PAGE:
When we think of teen health, most people think of puberty, hormonal changes and mood swings. But there is a whole set of musculoskeletal issues that can arise in the teen years, because of the growth spurts, high levels of activity, high amounts of sedentary time, dietary changes and yes, hormonal changes.
With all the emotional and social changes happening for teens, as well as physical changes with puberty, it can be hard to know or recognize when there is something that needs further attention. So here are a couple of the most common teenage musculoskeletal issues, how to spot them and what might need to be done to help.
Scoliosis is an abnormal sideways curve of the spine and is the most common spinal condition affecting adolescents.
The primary age of onset is 10-15 years old and occurs equally in both genders. However, females are 8x more likely to progress to a level that requires treatment.
Symptoms to look for include:
There are many different approaches for the management of scoliosis, ranging from chiropractic or physiotherapy care to postural support braces and surgery. The approach required depends on the degree of spinal curvature, measured from xrays. Minor curves are often able to be managed conservatively, but larger curves can impact rib movement and breathing, as well as overall posture and often requires a more intensive approach.
Osgood-Schlatter’s disease (OSD) is a common cause of knee pain in kids 10-14 years old, who are going through a growth spurt and participate in running and jumping sports.
During a growth spurt, the bones, muscles and tendons all grow at different rates. When the quadriceps muscle contracts as a child steps or jumps, the tendon connecting the kneecap to the shinbone pulls on the growth plate in the shinbone, irritating it and causing pain and swelling below the knee.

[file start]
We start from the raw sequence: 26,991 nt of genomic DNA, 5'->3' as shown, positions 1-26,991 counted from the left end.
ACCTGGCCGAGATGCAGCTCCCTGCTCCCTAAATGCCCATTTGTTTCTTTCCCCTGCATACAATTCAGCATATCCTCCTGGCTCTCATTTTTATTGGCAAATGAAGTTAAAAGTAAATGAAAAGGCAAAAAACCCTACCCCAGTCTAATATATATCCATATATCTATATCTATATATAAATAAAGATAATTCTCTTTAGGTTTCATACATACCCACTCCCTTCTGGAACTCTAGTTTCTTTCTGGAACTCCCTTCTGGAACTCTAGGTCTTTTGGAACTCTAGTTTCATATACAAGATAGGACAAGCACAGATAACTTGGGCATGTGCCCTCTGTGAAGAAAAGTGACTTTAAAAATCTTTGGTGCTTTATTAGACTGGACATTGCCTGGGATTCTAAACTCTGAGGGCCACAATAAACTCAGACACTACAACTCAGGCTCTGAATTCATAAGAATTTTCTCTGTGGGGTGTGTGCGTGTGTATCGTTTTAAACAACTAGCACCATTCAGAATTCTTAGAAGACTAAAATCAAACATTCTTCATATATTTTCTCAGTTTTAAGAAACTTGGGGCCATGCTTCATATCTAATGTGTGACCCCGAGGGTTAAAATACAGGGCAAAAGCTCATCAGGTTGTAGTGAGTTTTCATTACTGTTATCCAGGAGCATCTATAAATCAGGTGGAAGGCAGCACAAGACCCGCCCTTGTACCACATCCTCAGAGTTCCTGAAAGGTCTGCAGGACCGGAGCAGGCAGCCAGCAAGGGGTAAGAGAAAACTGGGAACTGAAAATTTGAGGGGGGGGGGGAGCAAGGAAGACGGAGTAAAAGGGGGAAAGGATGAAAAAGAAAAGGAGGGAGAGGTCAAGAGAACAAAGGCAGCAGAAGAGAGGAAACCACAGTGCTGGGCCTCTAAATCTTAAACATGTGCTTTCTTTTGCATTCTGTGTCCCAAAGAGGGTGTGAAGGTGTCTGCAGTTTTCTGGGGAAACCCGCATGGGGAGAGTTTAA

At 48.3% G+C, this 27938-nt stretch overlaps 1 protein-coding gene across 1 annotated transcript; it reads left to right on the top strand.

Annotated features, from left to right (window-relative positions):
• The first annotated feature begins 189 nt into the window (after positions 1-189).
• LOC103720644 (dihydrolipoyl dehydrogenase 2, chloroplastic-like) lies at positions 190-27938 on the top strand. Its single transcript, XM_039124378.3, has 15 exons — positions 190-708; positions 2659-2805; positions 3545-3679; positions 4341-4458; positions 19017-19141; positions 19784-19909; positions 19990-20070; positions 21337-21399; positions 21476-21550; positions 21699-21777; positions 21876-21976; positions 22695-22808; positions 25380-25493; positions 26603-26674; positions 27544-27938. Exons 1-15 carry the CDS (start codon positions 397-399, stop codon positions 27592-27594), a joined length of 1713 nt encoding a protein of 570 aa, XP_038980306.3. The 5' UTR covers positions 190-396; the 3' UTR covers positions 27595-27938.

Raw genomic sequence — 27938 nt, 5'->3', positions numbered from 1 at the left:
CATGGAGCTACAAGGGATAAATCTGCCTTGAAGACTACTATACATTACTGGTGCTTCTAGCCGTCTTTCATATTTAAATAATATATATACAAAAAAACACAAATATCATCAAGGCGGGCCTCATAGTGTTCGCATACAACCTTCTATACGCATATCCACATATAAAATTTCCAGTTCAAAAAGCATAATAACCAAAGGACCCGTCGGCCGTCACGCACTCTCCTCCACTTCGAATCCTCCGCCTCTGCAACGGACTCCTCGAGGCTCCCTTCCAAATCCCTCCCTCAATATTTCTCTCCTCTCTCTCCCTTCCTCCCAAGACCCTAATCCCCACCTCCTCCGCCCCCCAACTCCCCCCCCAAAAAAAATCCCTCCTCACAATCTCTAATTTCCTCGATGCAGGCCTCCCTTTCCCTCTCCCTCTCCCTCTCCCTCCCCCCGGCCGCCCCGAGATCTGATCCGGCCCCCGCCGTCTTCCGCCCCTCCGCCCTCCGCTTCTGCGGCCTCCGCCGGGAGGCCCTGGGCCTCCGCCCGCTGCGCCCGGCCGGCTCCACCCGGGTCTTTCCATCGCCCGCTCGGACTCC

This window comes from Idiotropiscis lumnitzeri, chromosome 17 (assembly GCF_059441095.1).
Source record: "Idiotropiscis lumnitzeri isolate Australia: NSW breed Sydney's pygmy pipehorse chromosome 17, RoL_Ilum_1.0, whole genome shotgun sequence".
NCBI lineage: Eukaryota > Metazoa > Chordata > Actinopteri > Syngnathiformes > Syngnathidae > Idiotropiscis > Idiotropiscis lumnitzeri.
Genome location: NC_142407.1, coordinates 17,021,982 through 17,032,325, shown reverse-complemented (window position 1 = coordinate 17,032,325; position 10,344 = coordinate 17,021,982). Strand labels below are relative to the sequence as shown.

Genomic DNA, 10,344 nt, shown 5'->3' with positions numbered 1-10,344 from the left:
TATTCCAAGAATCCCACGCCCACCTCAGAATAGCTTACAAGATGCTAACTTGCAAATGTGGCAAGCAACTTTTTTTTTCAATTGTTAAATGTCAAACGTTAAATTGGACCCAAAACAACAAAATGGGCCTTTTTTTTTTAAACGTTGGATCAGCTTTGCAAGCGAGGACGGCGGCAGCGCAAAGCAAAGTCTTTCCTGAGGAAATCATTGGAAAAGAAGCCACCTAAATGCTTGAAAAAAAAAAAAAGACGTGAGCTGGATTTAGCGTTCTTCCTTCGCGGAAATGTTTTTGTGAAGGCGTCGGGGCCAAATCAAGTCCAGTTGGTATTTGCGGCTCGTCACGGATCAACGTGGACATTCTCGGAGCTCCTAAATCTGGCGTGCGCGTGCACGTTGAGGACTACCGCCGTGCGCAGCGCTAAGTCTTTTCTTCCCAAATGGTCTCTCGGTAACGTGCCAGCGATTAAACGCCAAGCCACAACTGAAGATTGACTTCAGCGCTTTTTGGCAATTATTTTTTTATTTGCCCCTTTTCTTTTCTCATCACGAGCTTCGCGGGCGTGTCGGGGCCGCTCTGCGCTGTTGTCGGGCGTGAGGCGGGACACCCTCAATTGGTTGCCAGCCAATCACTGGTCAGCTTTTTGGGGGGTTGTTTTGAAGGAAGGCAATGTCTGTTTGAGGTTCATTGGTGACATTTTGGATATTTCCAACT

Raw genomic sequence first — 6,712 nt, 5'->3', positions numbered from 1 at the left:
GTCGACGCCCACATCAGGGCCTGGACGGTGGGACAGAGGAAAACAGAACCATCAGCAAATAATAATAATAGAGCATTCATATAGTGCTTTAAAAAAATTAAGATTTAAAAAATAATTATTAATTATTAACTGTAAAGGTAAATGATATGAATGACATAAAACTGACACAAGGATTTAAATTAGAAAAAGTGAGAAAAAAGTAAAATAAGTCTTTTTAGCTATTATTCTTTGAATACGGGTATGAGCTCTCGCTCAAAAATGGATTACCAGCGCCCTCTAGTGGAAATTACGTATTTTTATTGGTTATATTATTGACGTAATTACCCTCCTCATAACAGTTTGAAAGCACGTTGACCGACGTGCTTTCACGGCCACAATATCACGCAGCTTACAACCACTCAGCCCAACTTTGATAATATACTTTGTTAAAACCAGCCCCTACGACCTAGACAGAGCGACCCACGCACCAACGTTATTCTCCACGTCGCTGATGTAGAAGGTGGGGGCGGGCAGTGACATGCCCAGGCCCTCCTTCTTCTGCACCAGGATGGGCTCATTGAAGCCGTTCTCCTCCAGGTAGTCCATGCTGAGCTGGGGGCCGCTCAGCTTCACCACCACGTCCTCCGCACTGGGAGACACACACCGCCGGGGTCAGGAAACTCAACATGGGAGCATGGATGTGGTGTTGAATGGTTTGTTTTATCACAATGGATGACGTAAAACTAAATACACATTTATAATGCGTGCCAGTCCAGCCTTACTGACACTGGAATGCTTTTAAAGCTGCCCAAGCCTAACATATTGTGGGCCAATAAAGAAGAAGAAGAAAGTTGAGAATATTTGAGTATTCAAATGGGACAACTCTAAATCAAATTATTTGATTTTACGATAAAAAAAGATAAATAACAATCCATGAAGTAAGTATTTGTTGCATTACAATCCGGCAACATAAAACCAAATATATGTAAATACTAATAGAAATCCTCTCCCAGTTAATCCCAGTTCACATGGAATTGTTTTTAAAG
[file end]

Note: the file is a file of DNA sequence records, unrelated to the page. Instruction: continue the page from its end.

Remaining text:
This can be managed with bodywork and relative rest, often including taping to support the irritated structures when returning to sport. If caught early enough, most cases resolve with conservative care.
Shin splints refers to inflammation of the muscles, tendons and bones surrounding the shinbone (tibia).
This can develop when repetitive movements overwork the muscles of the leg or when there’s a sudden change to the frequency, duration or type of exercise. It’s most common with running and high impact activities. Often seen in school kids running and jumping on hard playgrounds in shoes not designed for running support.
There are a few factors that can contribute to the development of shin splints. These include:
While shoes are a good place to start and find support for shin splints, it is often the underlying biomechanics that are a bigger part of the problem. Chiropractic care assesses the entire kinetic chain, from foot, to knee, to hips and pelvis, even low back and core stability. This can help to even out the running technique and ensure that forces are being distributed evenly, not focused on the shins and ankles.
One last aspect of teen health that can sometimes be overlooked is food and teen’s relationship to it. There are often body image issues that arise in the teen years, sometimes leading to disordered eating and malnutrition. The teenage years are critical for bone and hormonal development, and lack of nutrients at these critical ages can have lifelong effects. Another aspect to teen food is there is often an increase in fast food consumption in this age group, often due to less parental supervision and starting to earn their own money. Teens who eat fast food more than 3x a week are 51% more likely to develop depression. Encouraging teens to eat regularly and nutritiously (easier said than done!) can help to set them up for a healthier life.
The teenage years are packed full, developmentally. With huge change in social, emotional, hormonal and physical wellbeing, it can be hard to know what is happening sometimes. If you have any questions about teenage development and how best to support, please book an assessment with our chiropractors to go through any concerns you might have.
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